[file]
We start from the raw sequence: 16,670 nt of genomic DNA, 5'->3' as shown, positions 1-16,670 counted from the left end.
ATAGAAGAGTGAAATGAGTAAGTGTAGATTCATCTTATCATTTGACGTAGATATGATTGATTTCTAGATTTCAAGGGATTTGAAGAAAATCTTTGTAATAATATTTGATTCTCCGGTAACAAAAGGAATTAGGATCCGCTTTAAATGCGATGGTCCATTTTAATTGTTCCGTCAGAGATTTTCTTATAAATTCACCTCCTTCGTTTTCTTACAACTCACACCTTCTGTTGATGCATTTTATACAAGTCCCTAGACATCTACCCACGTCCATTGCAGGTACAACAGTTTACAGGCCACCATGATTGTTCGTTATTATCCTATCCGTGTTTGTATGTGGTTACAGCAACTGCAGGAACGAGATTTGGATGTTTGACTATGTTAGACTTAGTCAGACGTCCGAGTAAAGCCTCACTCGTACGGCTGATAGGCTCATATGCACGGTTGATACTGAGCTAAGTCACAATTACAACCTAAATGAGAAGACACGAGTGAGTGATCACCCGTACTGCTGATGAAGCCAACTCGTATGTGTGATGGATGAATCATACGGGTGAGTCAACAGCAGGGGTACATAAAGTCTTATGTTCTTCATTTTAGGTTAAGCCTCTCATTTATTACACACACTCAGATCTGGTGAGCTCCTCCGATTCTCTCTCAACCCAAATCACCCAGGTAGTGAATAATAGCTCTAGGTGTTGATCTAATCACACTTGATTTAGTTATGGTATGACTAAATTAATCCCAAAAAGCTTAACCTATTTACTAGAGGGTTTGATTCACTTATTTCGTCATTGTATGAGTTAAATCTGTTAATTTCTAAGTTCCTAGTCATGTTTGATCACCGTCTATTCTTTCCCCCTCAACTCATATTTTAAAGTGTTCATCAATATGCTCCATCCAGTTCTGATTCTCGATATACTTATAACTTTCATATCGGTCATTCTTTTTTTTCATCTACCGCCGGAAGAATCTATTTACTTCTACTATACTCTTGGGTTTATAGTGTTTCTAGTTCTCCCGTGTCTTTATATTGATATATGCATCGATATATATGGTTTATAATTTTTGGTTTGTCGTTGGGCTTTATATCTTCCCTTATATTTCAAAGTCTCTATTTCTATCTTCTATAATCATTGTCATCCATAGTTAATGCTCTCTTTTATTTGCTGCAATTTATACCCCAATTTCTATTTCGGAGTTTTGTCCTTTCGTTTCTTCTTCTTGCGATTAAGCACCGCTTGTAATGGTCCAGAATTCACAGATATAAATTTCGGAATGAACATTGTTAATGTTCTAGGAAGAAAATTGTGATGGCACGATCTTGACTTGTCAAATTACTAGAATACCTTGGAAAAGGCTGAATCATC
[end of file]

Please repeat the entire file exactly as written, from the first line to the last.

We start from the raw sequence: 16,670 nt of genomic DNA, 5'->3' as shown, positions 1-16,670 counted from the left end.
ATAGAAGAGTGAAATGAGTAAGTGTAGATTCATCTTATCATTTGACGTAGATATGATTGATTTCTAGATTTCAAGGGATTTGAAGAAAATCTTTGTAATAATATTTGATTCTCCGGTAACAAAAGGAATTAGGATCCGCTTTAAATGCGATGGTCCATTTTAATTGTTCCGTCAGAGATTTTCTTATAAATTCACCTCCTTCGTTTTCTTACAACTCACACCTTCTGTTGATGCATTTTATACAAGTCCCTAGACATCTACCCACGTCCATTGCAGGTACAACAGTTTACAGGCCACCATGATTGTTCGTTATTATCCTATCCGTGTTTGTATGTGGTTACAGCAACTGCAGGAACGAGATTTGGATGTTTGACTATGTTAGACTTAGTCAGACGTCCGAGTAAAGCCTCACTCGTACGGCTGATAGGCTCATATGCACGGTTGATACTGAGCTAAGTCACAATTACAACCTAAATGAGAAGACACGAGTGAGTGATCACCCGTACTGCTGATGAAGCCAACTCGTATGTGTGATGGATGAATCATACGGGTGAGTCAACAGCAGGGGTACATAAAGTCTTATGTTCTTCATTTTAGGTTAAGCCTCTCATTTATTACACACACTCAGATCTGGTGAGCTCCTCCGATTCTCTCTCAACCCAAATCACCCAGGTAGTGAATAATAGCTCTAGGTGTTGATCTAATCACACTTGATTTAGTTATGGTATGACTAAATTAATCCCAAAAAGCTTAACCTATTTACTAGAGGGTTTGATTCACTTATTTCGTCATTGTATGAGTTAAATCTGTTAATTTCTAAGTTCCTAGTCATGTTTGATCACCGTCTATTCTTTCCCCCTCAACTCATATTTTAAAGTGTTCATCAATATGCTCCATCCAGTTCTGATTCTCGATATACTTATAACTTTCATATCGGTCATTCTTTTTTTTCATCTACCGCCGGAAGAATCTATTTACTTCTACTATACTCTTGGGTTTATAGTGTTTCTAGTTCTCCCGTGTCTTTATATTGATATATGCATCGATATATATGGTTTATAATTTTTGGTTTGTCGTTGGGCTTTATATCTTCCCTTATATTTCAAAGTCTCTATTTCTATCTTCTATAATCATTGTCATCCATAGTTAATGCTCTCTTTTATTTGCTGCAATTTATACCCCAATTTCTATTTCGGAGTTTTGTCCTTTCGTTTCTTCTTCTTGCGATTAAGCACCGCTTGTAATGGTCCAGAATTCACAGATATAAATTTCGGAATGAACATTGTTAATGTTCTAGGAAGAAAATTGTGATGGCACGATCTTGACTTGTCAAATTACTAGAATACCTTGGAAAAGGCTGAATCATC